Article 18 of the EMFA enforces a 24-hour content moderation exemption for media, effectively making platforms host content by force. By making platforms host content by force, this rule prevents large online platforms from deleting media content that violates community guidelines. Nevertheless, not only it could threaten marginalised groups, but it could also undermine equality of speech and fuel disinformation. This is a vicious circle between the speaker planting false information on social media, the media platform spreading the false speech thanks to amplifying algorithms or human-simulating bots, and the recipients who view the claims and spread them.

According to the EMFA provides that, before signing up to a social media platform, platforms must create a “special/privileged communication channel” to consider content restrictions with “media service providers”, defined as “a natural or legal person whose professional activity is to provide a media service and who has editorial responsibility for the choice of the content of the media service and determines the manner in which it is organised “. In other words, instead of being forced to host any content, online platforms should provide special privileged treatment to certain media outlets.

However, not only does this strategy impede platforms’ autonomy in enforcing their terms of use (nudity, disinformation, self-harm) but it also imperils the protection of marginalised groups who are frequently the main targets of disinformation and hate speech. Politics remains fertile ground for hate speech as well as disinformation. Online platforms and social media have played a key role in amplifying the spread of hate speech and disinformation. As proof, recent reports reveal the widespread abuse of these platforms by political parties and governments. Indeed, it turns out that more than 80 countries around the world have engaged in political disinformation campaigns.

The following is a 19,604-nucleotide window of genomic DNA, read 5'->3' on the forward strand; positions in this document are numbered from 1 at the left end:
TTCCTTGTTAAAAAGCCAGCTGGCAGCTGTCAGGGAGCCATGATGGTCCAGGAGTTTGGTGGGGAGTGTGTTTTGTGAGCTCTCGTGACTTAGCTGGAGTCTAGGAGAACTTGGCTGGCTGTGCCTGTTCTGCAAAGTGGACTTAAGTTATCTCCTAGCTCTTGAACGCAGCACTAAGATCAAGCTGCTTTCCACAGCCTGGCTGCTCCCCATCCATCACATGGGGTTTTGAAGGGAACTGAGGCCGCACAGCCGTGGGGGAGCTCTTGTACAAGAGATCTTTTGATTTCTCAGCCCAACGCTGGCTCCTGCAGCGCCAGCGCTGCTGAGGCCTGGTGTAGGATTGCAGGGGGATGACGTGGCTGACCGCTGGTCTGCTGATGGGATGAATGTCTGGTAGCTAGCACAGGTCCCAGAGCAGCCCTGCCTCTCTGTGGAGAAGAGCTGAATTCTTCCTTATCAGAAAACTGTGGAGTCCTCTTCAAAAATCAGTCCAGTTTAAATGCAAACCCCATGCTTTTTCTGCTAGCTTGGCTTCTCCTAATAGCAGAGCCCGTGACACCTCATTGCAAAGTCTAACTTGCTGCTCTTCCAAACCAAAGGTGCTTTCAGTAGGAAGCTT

This could also permit misleading information to remain online which allows sufficient time to see the information transmitted and disseminated, hindering one of the key objectives of EMFA - to give more reliable sources of information to citizens.


Primarily, one can only be concerned about any regulatory intervention by governments on issues such as freedom of expression or media freedom. Through their EU Treaty competencies in security and defence matters, EU Member States seem to be winning because their options to spy on reporters have been reaffirmed. However, according to the final text (April 11, 2024), the European Parliament added important guarantees to allow the use of spyware, which will only be possible on a case-by-case basis and subject to authorization from an investigating judicial authority as regards serious offenses punishable by a sufficiently long custodial sentence.

Furthermore, it must be emphasized that even in these cases the subjects will have the right to be informed after the surveillance and will be able to challenge it in court. It is also specified that the use of spyware against the media, journalists and their families is prohibited. In the same vein, the rules specify that journalists should not be prosecuted for having protected the confidentiality of their sources.